Overall, the best use of the above options is probably to spend 2 CP to buy a +1 bonus, because – presuming that the GM requires you to buy an abilities basic form before purchasing modifiers – that opens the door to what comes next: Stunts and Epic Stunts.

Stunts are, hands down, one of the best options you can take for skills in Eclipse. Although they require you to spend 2 Mana, or alternatively take 2 points of temporary ability damage, they open up a new world of options for the skill that you took Skill Focus for. All of a sudden, that skill can now access supernatural functionality above and beyond what it could normally accomplish. The DC will still be high, possibly insanely so, but it’s no longer impossible. Now you can make Intimidate checks against iron golems, use Sense Motive to detect invisible enemies by their “killing intent,” or make Tumble checks to move across an avalanche by leaping from rock to rock. Suddenly skills matter again.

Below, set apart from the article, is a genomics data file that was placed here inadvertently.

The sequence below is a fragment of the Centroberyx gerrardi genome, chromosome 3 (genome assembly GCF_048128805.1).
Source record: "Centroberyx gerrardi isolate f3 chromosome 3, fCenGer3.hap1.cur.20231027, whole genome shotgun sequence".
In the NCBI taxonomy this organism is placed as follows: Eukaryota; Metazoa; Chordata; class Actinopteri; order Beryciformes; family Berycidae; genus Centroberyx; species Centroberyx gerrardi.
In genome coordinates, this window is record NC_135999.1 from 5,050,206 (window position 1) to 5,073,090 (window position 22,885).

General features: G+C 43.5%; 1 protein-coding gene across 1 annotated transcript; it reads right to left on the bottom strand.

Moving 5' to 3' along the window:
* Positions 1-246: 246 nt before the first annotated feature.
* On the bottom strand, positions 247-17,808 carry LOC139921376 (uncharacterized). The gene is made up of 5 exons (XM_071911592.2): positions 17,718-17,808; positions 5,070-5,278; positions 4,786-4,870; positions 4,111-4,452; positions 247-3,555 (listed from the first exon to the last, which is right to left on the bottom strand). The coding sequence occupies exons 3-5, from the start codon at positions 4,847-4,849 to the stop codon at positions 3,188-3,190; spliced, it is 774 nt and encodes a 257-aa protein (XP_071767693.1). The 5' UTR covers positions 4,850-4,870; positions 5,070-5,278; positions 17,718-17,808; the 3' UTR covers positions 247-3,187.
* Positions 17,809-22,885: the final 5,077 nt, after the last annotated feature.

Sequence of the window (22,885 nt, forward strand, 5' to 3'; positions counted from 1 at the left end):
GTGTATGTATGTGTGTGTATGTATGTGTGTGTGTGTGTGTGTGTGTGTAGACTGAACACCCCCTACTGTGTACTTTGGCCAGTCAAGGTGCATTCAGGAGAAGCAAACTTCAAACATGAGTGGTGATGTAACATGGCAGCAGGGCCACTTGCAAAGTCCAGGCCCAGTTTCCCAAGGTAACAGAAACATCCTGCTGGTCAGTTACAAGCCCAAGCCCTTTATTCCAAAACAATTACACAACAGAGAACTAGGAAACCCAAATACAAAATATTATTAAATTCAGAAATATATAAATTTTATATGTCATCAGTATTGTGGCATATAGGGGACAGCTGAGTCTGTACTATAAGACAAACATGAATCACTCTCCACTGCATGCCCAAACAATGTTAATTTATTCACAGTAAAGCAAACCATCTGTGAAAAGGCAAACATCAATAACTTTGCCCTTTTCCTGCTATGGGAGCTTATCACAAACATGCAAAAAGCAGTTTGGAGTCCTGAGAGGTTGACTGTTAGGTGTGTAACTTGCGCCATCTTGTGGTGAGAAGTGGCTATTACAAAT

If you don’t want to deal with ability damage whenever you use your chosen skill this way, try the following: take Mana, specialized/only for skill stunts, and corrupted/no form of natural magic. If you do that for reduced cost, you can buy 1d6 Mana for just 2 CP. If you do it for increased effect, you’ll receive 3d6 Mana for 6 CP. Either way, it’s a nice way to get some cheap fuel for this ability. In fact, this trick works for a lot of abilities that rely on Mana to power them, such as Rune Magic (q.v.) – just change what the Mana is specialized for, and you’re all set.